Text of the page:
Court Breaks Promise of Equal Protection


This month, the South Carolina federal court unveiled its new Senate districts. The plan eliminated majority-black districts which it found violated the constitutional rights of white voters -- effectively limiting black representation in the state Senate. We've been here before.

   Before Reconstruction ended at the turn of the last century, 38 blacks had served in the South Carolina Senate during a fleeting 20-year respite from absolute white supremacy. By 1888, no blacks remained in the Senate, even though they constituted a majority of the state's population.

   The state Senate maintained complete white homogeneity longer than any other legislative body in the South. Nearly a century passed before another black member, I. DeQuincey Newman, graced the halls of the state's upper chamber, in 1983.

   Today, on the eve of the new millennium, eight of 46 state senators are black, even though blacks make up 30 percent of the state's population. Not one of these black senators was elected from a majority-white district, although several white senators were elected from majority-black districts.

Without majority-black districts,
the South Carolina Senate would
look much as it did in 1888.

   This month, a three-judge federal court explained why: a huge majority of whites in South Carolina still will not vote for black candidates, no matter their qualifications (a phenomenon commonly referred to as polarized voting). Without majority-black districts, the South Carolina Senate would look much as it did in 1888.

   In 1965, Congress passed the Voting Rights Act, committing the nation to end -- as has been described by the U.S. Supreme Court -- "an insidious and pervasive evil which had been perpetuated [against blacks]... through unremitting and ingenious defiance" of the promise for equal protection of law.

   Less than 30 years later, in 1993 (ironically, the 10-year anniversary of Newman's historic election to the Senate), the Supreme Court decided Shaw v. Reno. Although the Court cloaked itself in the language of "equal protection," "color blindness" and "racial neutrality," what the Court did was create (or rather invent) a new and "distinct" type of constitutional lawsuit.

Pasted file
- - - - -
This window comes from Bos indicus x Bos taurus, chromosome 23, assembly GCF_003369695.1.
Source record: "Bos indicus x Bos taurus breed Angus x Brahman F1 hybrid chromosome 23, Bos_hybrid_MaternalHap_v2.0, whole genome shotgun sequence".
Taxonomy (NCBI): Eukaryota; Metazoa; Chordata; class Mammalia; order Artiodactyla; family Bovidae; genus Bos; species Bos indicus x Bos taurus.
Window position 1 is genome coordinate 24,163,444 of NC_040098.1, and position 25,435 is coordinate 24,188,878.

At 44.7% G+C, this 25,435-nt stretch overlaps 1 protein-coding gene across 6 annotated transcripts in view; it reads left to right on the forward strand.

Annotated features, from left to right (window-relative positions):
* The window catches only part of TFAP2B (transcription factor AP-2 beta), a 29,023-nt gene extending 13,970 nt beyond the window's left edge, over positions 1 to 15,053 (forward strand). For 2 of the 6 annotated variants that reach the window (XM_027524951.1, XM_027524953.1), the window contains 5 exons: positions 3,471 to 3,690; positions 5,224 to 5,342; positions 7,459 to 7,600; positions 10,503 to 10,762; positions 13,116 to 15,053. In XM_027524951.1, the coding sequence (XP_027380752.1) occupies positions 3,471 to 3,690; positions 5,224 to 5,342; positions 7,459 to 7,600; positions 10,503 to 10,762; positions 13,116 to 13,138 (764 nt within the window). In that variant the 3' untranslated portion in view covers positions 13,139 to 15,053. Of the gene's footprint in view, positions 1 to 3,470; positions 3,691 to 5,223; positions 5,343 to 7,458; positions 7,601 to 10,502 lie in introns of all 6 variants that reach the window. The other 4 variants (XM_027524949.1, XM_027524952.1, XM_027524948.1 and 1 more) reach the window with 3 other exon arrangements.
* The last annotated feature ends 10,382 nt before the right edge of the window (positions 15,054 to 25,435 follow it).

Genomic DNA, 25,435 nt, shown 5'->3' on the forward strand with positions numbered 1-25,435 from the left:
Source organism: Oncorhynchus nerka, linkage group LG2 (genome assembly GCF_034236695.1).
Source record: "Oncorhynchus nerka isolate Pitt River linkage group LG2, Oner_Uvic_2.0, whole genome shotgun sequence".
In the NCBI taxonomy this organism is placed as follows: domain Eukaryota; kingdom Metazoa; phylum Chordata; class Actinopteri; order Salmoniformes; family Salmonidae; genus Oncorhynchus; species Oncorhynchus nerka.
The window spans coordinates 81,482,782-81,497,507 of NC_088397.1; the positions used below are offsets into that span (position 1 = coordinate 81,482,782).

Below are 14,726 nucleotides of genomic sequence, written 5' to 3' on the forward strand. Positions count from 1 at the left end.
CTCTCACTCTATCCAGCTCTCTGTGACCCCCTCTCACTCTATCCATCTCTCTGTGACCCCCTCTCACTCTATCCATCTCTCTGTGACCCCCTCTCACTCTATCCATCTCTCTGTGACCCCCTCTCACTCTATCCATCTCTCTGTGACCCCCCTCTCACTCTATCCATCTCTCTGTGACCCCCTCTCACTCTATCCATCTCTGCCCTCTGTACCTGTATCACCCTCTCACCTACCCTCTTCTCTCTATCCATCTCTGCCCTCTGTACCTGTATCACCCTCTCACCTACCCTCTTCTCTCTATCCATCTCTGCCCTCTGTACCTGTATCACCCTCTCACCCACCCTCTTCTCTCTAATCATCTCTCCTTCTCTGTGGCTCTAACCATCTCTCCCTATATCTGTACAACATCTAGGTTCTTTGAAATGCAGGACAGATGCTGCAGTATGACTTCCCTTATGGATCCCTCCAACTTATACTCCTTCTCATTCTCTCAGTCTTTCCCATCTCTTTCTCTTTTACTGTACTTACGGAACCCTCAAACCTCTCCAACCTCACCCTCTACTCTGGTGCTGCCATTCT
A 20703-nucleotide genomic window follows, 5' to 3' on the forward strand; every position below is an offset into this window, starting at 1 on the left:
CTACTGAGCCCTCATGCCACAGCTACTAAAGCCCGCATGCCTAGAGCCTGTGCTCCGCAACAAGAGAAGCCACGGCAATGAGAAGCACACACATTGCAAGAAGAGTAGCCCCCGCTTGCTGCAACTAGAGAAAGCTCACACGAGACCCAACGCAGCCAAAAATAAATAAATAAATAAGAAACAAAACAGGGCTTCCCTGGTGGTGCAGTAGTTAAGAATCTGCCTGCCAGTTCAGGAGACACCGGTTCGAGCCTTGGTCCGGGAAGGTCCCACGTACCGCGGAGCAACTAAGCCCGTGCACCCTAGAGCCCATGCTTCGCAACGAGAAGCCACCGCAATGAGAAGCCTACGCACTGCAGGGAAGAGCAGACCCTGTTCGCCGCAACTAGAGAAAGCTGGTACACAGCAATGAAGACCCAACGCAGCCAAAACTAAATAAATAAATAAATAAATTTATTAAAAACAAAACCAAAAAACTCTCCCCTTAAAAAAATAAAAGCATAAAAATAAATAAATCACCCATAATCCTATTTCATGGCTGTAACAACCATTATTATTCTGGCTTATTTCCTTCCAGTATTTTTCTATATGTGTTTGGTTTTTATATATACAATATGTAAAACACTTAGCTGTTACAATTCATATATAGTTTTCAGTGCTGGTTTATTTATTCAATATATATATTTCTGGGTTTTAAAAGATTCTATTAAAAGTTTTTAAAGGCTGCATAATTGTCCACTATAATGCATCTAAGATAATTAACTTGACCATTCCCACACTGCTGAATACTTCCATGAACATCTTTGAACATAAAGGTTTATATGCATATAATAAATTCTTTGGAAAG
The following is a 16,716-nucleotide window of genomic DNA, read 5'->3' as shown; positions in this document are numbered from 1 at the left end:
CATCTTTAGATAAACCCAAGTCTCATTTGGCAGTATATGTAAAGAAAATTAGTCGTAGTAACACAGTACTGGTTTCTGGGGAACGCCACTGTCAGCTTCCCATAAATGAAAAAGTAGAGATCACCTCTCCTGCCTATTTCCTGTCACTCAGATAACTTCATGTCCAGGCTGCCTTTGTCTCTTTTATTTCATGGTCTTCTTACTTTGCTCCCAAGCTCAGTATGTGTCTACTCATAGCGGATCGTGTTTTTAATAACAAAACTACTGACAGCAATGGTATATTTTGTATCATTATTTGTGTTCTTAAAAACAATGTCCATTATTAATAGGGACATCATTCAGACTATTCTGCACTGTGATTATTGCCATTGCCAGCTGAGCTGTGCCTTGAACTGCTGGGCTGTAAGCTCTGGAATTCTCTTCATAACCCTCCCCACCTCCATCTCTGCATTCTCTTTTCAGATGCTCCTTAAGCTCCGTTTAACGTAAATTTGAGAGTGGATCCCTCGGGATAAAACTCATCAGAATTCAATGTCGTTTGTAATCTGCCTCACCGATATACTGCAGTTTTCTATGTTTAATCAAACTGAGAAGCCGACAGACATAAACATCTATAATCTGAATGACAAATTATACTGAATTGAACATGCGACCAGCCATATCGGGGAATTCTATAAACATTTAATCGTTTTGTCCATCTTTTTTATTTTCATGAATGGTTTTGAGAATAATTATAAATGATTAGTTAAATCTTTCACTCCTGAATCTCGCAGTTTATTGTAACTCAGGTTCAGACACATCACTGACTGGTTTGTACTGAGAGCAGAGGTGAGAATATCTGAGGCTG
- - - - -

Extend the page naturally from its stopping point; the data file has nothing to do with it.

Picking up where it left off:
This case permitted white voters to challenge the constitutionality of majority-black districts that appear "irregular" in shape.

   The Supreme Court had never before found that the Constitution required regularly shaped majority-white districts. Indeed, no federal court decision questions the constitutionality of a voting district made to appear serpentine by a white politician's desire to reach out and include a summer home three counties over or to surgically dissect a city for the sole purpose of excluding political rivals.

   With a blind eye towards history, the Court ruled that the deliberate creation of "irregular" majority-black districts "bear[s] an uncomfortable resemblance to political apartheid." The use of the term "apartheid" was never previously used by the Court in its numerous decisions blessing and bolstering slavery and Jim Crow.

   Acting on these recent Supreme Court dictates, a South Carolina federal court last fall declared unconstitutional two majority-black Senate districts. While whites continue to be overrepresented in the Senate, the court nonetheless ordered immediate relief for the "aggrieved" white voters living in these majority-black districts.

   The court moved with lightning speed to serve white voters, providing no remedy, no guidance, no recognition of black voters' long battle against white polarization and stereotyping. The promise of equal protection of the laws to black South Carolinians was broken. Again.


   Maha S. Zaki is an attorney with the American Civil Liberties Union in Atlanta, and has worked on a number of South Carolina cases, including the suit against the state to implement the motor voter law. She is currently defending the redistricting case of U.S. Rep. James Clyburn, scheduled to go to trial in September.

© Copyright by POINT, 1997
Last modified 6/23/97